“You get to witness first-hand how your advice that a certain step be taken affect real situations and even sometimes, how battles are won, and disputes are resolved by that advice, long before any formal legal action is commenced.”
-Mohammad Haireez bin Mohammed Jufferie, Partner with Haridass Ho & Partners
Levelling Up: Specialist Accreditation Scheme in Maritime and Shipping Law
Like medical doctors, lawyers called to the bar after graduation may choose to be a general practitioner or become a specialist.
As firm believers of continual personal professional development, Haireez and Siew Chi enrolled themselves in the Specialist Accreditation in Maritime and Shipping Law and were recognised as Accredited Specialists in 2019.
Organised by the Singapore Academy of Law, this scheme confers recognition of a legal practitioner’s expertise and experience in a specialised area of law and offers lawyers a means to hone their skills and knowledge within that specialisation.
Ms Tan had chosen to do it as she saw that the scheme has the major added benefit of acting as a platform for young maritime lawyers to gain visibility.
“I think the recognition is helpful to gain the confidence of first-time clients who may, without other available information, only consider engaging senior maritime practitioners.”, she shares.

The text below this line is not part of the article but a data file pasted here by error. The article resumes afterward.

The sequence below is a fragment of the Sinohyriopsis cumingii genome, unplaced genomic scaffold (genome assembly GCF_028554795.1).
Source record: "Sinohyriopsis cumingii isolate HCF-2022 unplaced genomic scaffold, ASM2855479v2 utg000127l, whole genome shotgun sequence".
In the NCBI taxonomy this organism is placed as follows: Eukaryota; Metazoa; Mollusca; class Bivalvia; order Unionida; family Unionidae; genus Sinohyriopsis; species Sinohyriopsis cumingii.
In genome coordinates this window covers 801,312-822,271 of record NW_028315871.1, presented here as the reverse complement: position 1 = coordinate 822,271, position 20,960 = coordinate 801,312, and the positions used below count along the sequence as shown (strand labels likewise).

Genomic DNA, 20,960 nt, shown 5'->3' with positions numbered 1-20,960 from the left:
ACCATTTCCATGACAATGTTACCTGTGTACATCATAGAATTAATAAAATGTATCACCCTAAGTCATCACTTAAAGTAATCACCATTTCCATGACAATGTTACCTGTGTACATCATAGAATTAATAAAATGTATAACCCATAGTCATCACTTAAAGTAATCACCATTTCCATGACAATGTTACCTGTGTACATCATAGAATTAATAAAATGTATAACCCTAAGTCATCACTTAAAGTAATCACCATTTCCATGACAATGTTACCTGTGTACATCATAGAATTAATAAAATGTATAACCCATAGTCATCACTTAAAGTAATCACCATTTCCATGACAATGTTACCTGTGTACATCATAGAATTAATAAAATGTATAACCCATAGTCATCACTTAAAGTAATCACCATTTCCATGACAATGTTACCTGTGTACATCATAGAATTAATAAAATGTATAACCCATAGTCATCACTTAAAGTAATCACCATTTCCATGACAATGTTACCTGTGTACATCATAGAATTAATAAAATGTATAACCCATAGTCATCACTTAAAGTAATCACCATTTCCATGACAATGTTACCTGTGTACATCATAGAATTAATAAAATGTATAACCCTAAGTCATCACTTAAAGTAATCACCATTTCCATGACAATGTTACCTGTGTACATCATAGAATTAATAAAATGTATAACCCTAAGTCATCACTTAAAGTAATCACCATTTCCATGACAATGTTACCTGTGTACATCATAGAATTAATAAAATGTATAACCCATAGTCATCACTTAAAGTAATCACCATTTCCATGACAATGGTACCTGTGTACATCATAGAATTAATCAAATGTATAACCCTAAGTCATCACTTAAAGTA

Haireez shares the same sentiments, urging, “The accreditation is an independent and objective benchmark of quality and reliability, which is what young maritime lawyers may need in order to compete in an increasingly competitive market.”
We asked Mr Haireez if he would recommend this Accreditation Scheme to other lawyers. His reply? “Without any hesitation.”
To Aspiring Maritime Lawyers
When asked about advice for those interested in a career as a maritime lawyer, Siew Chi had this to say, “Take up internships with maritime law practitioners and find out more about the practice to see if it is suitable for you. Try out internships in shipping or other related companies for an industry perspective. It can be a challenging but also very rewarding practice.”
“The importance of practising in an area of law that you are passionate about is sometimes grossly understated. With maritime law, I think it is easier to develop and inculcate that passion simply because the practice of maritime law is, at least in my view, probably as thrilling and intellectually satisfying as it can get. You therefore have not only a much better chance of lasting the career marathon of a lawyer, but also actually enjoying every step of the process.”, Haireez encourages, based on his own experience.
Registrations are also open for the Maritime and Shipping Law Course organised by the Singapore Academy of Law for legal and industry practitioners who wish to have a better grasp of the practice area.